• Buy American Improvement Act of 2017 [H.R.904]: Applies ‘Buy American’ requirements to federal spending programs that are not covered in current law and will close loopholes in programs where ‘Buy American’ requirements are already law. Additionally, the measure sets domestic content standards for indirect purchases by U.S. Department of Transportation grantees.
  • Small Business Payment for Performance Act of 2017 [H.R.2594]: Amends the Small Business Act to provide interim partial payment to small business contractors that request an equitable adjustment due to a change in the terms of a construction contract
  • BOSS Act [H.R.2541]: Directs the Under Secretary of Commerce for Standards and Technology to enter into an arrangement with the National Academy of Sciences to conduct a study on the role of incubators and accelerators in the commercialization of federally funded research and regional economic development.

 

A 21st Century Workforce

We need to rethink American education and job training so we’re preparing students for a 21st century job market. From student loans to apprenticeship opportunities to invest in our veterans, there is real bipartisan momentum to better educate and train the workforce of today… and tomorrow.

Apprenticeships:

Substantive apprenticeship programs are an integral part of the quality education that leads to good-paying American jobs. A skilled workforce is a critical component to a continued productive economy, but in recent decades employers have been experiencing a shortage of properly trained, available workers.

By closing the skills gap, this bipartisan program will encourage more good-paying jobs for working families, while addressing our nation’s current shortage of trained workers.

  • Apprenticeship and Jobs Training Act of 2017 [H.R.3707]: Allows employers a business-related tax credit for up to $5,000 for the training of a qualified individual in a qualified apprenticeship program or multi-employer apprenticeship program.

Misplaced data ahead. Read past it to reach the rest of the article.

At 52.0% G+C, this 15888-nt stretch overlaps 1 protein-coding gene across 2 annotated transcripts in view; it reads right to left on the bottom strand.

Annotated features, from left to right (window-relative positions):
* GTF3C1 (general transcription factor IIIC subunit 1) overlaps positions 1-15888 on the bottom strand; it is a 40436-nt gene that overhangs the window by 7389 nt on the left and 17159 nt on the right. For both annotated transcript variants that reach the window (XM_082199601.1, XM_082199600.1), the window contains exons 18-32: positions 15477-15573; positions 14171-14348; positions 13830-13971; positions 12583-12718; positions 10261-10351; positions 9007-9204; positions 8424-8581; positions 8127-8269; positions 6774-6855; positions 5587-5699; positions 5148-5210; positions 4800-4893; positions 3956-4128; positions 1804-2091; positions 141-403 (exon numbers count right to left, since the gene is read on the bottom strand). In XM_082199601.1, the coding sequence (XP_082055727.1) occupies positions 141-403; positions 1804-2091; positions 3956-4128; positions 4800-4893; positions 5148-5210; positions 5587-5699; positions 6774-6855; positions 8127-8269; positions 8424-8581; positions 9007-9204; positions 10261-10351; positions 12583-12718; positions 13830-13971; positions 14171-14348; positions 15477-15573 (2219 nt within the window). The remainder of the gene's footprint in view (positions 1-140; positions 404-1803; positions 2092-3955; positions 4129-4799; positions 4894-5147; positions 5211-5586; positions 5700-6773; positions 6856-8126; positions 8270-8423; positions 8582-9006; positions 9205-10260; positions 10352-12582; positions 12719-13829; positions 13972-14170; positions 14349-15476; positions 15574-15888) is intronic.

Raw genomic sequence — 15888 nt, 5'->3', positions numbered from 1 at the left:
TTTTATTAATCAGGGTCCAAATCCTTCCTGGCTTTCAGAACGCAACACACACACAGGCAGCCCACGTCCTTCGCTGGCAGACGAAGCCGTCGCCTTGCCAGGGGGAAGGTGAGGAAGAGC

• American Apprenticeship Act [S. 862]: Directs the Department of Labor to make competitive grants to assist states in, and to pay for the federal share of between 20% and 50% of the cost of, instruction associated with pre-apprenticeship and apprenticeship programs.
  • 529 OPTIONS Act [H.R.3395]: Amends the Internal Revenue Code of 1986 to allow tax free distributions from section 529 college savings plans for certain expenses associated with registered apprenticeship programs

Veterans:

Our veterans are uniquely skilled to power our economy forward. By expanding educational opportunities, we can lower the unacceptably high unemployment rate in the veteran community and leveraging their training into in-demand jobs.

  • Forever GI Bill [H.R. 3218]: Improves and extends GI Bill benefits by removing time restrictions for service members using the GI Bill, consolidates the GI Bill into a single program over time to reduce administrative costs, increases GI Bill funding for Reservists and Guardsmen, and supports veterans who enter technical courses.

Student Loans:

For too many, student loan debt is a crippling burden that impacts their involvement in our economy and achieving personal goals like owning a home, starting a family and supporting their community. We need to find new ways to reduce barriers to educational opportunities and post-graduation success.

  • Employer Participation in Student Loan Assistance Act [H.R.795]: Amends the Internal Revenue Code to extend the tax exclusion for employer-provided educational assistance to include payments of qualified education loans by an employer to either an employee or a lender.
  • Student Loan Refinancing and Recalculating Act [H.R. 4001]: Allows students to refinance their student loan interest rates, lower future student loan interest rates, eliminate origination fees on student loans, delay student loan interest rate accrual for low-income and middle-class borrowers while they are pursuing their education, and allow for borrowers in medical or dental residencies to defer payments until the completion of their program.